This is part 4. of my ABC’s of BDsM series. In each post, I will break down one letter of the BDsM acronym to delve deeper into what practices and preferences make up the world of BDsM. This is by no means a definitive discussion of BDsM, but is rather intended to be a primer for interested beginners.
M is for Masochism
Masochism is when a person derives pleasure or enjoyment from pain. This pain may be physical, emotional or psychological. Masochism is the flipside of the S/m coin, the opposite of sadism. Even though these two practices are opposite and complimentary, that doesn’t mean that a single person can’t enjoy both masochism and sadism. There are lots of people who enjoy both halves of the S & M pie, but usually they tend to prefer one over the other.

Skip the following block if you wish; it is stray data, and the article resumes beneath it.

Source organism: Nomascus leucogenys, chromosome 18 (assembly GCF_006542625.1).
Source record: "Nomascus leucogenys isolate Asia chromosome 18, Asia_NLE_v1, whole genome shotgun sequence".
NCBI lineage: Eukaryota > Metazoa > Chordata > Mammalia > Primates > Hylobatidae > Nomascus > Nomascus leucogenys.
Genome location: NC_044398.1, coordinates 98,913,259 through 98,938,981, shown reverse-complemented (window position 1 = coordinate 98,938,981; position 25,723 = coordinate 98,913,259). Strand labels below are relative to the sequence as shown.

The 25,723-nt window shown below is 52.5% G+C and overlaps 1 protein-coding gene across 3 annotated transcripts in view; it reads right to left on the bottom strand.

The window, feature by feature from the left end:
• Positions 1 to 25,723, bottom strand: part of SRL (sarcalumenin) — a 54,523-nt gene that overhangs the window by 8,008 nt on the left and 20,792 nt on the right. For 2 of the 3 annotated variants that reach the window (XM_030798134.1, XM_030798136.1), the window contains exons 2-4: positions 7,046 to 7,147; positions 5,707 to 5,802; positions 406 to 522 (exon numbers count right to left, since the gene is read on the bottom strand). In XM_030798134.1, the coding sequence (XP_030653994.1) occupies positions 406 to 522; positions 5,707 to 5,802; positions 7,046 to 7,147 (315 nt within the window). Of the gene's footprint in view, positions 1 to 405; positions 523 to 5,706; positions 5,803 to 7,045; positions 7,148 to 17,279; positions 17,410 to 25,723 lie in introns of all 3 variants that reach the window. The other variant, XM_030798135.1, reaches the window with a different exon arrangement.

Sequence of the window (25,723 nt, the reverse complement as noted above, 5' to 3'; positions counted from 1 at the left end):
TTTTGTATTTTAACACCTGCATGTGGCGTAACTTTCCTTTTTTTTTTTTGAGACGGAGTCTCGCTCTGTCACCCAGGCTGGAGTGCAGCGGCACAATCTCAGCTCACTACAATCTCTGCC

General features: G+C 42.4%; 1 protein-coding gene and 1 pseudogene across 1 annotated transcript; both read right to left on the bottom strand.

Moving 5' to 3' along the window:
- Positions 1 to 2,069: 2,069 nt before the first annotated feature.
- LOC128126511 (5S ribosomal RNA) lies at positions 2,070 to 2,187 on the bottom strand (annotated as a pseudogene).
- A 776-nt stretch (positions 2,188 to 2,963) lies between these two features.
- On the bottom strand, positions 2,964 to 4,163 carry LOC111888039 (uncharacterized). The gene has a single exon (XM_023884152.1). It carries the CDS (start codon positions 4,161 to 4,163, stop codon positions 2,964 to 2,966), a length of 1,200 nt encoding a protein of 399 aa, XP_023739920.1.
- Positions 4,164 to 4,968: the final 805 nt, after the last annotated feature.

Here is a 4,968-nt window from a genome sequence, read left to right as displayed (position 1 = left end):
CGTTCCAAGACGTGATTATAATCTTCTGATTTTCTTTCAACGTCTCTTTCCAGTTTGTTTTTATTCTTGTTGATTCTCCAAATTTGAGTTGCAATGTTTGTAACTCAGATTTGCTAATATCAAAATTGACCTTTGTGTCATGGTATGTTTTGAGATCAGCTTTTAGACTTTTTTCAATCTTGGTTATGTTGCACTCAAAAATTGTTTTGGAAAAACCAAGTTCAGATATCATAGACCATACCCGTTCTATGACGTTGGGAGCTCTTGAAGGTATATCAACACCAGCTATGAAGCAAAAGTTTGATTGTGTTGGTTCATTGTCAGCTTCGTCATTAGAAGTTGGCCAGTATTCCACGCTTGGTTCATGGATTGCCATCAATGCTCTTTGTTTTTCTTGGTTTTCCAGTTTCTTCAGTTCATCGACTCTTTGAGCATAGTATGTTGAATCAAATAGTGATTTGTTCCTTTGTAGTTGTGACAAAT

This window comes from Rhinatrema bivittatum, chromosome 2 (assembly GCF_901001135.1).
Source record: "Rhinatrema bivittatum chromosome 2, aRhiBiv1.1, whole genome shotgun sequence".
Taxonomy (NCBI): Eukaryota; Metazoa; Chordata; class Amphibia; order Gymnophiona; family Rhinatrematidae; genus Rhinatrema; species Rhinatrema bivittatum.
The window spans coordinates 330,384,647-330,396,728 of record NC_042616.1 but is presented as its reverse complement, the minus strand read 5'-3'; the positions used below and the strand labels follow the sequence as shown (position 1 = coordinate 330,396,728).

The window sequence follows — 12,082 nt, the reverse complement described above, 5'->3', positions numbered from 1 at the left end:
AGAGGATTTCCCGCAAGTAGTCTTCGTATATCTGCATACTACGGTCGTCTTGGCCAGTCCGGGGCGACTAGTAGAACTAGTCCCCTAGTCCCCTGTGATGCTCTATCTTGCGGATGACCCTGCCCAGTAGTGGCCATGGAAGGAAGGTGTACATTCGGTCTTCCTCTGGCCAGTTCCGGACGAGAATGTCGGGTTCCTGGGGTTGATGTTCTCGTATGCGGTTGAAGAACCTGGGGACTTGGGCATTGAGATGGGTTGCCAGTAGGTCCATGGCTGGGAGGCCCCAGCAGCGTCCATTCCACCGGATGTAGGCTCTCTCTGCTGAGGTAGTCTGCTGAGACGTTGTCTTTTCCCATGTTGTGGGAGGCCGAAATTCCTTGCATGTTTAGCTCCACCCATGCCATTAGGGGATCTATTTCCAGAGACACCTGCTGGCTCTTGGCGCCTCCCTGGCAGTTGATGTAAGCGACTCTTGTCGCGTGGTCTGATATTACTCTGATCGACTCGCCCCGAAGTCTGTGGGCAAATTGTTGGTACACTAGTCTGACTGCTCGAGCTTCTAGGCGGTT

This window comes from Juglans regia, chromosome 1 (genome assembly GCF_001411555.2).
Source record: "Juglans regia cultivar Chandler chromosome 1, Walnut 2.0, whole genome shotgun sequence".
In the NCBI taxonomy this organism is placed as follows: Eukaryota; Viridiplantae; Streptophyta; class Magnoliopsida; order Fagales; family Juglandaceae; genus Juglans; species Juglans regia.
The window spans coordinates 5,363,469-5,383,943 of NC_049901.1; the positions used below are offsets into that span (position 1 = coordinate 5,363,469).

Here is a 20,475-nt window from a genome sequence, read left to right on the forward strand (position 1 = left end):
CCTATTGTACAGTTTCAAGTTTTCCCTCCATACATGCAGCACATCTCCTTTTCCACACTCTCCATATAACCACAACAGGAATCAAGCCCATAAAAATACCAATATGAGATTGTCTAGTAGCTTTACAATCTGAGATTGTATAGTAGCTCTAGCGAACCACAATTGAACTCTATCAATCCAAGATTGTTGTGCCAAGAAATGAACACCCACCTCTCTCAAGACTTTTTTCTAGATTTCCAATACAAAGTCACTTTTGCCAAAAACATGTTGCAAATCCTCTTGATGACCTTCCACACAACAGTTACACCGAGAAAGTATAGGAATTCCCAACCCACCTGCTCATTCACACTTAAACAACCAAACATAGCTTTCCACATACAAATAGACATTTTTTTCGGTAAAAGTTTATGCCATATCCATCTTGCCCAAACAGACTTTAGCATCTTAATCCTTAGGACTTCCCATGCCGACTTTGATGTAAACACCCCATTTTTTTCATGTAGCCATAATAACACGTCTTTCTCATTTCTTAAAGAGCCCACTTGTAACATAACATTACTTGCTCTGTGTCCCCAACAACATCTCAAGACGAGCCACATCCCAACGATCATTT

Masochism may show it’s face in a huge range of BDsM scenes. It often goes hand-in-hand with bondage and discipline, as well as other types of play including:
- Impact play, where the submissive party is hit or struck with paddles, floggers, hands, canes, whips, crops and a variety of other impact tools.
- Humiliation play, where the submissive party is forced to dress in clothing that they find embarrassing, may be called names or is made to perform actions that they find degrading.
- Play piercing, where needles are inserted into the top layers of skin.
- Primal play such as chasing, biting and scratching.
- Torture play, in which the submissive is subjected to physical torture, often while bound. This may include breast and nipple torture and cock and ball torture.
- Hair pulling
- Breath play, where the submissive is choked or smothered
- Erotic trampling, where the bottom is stepped and trodden on.
- Forniphilia, or human furniture. Submissives may be required to act as tables, footstools or other furniture.
- Medical play scenes.
- Electro-sex play, through the use of a violet wand or tens unit.
- Fire and ice play, including scenes involving fire wands, wax and ice cubes.